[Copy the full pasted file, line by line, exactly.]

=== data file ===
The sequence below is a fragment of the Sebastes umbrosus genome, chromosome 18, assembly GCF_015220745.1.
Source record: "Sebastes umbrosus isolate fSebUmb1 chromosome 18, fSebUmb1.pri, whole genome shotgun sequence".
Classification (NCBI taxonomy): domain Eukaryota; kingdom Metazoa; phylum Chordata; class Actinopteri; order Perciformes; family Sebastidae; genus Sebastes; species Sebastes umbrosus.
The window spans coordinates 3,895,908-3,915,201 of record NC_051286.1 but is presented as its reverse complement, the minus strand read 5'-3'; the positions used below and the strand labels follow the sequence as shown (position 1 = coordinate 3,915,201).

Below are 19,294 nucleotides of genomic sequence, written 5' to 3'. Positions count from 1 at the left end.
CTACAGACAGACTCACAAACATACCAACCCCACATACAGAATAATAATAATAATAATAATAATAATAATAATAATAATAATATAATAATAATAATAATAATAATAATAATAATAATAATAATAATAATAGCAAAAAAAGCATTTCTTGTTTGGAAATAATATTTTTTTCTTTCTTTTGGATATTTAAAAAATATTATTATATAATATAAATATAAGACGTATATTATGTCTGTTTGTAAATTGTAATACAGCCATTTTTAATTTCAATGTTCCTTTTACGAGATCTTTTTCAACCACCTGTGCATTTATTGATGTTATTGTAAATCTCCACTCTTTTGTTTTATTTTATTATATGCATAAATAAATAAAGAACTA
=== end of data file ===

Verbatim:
The sequence below is a fragment of the Sebastes umbrosus genome, chromosome 18, assembly GCF_015220745.1.
Source record: "Sebastes umbrosus isolate fSebUmb1 chromosome 18, fSebUmb1.pri, whole genome shotgun sequence".
Classification (NCBI taxonomy): domain Eukaryota; kingdom Metazoa; phylum Chordata; class Actinopteri; order Perciformes; family Sebastidae; genus Sebastes; species Sebastes umbrosus.
The window spans coordinates 3,895,908-3,915,201 of record NC_051286.1 but is presented as its reverse complement, the minus strand read 5'-3'; the positions used below and the strand labels follow the sequence as shown (position 1 = coordinate 3,915,201).

Below are 19,294 nucleotides of genomic sequence, written 5' to 3'. Positions count from 1 at the left end.
CTACAGACAGACTCACAAACATACCAACCCCACATACAGAATAATAATAATAATAATAATAATAATAATAATAATAATAATATAATAATAATAATAATAATAATAATAATAATAATAATAATAATAATAGCAAAAAAAGCATTTCTTGTTTGGAAATAATATTTTTTTCTTTCTTTTGGATATTTAAAAAATATTATTATATAATATAAATATAAGACGTATATTATGTCTGTTTGTAAATTGTAATACAGCCATTTTTAATTTCAATGTTCCTTTTACGAGATCTTTTTCAACCACCTGTGCATTTATTGATGTTATTGTAAATCTCCACTCTTTTGTTTTATTTTATTATATGCATAAATAAATAAAGAACTA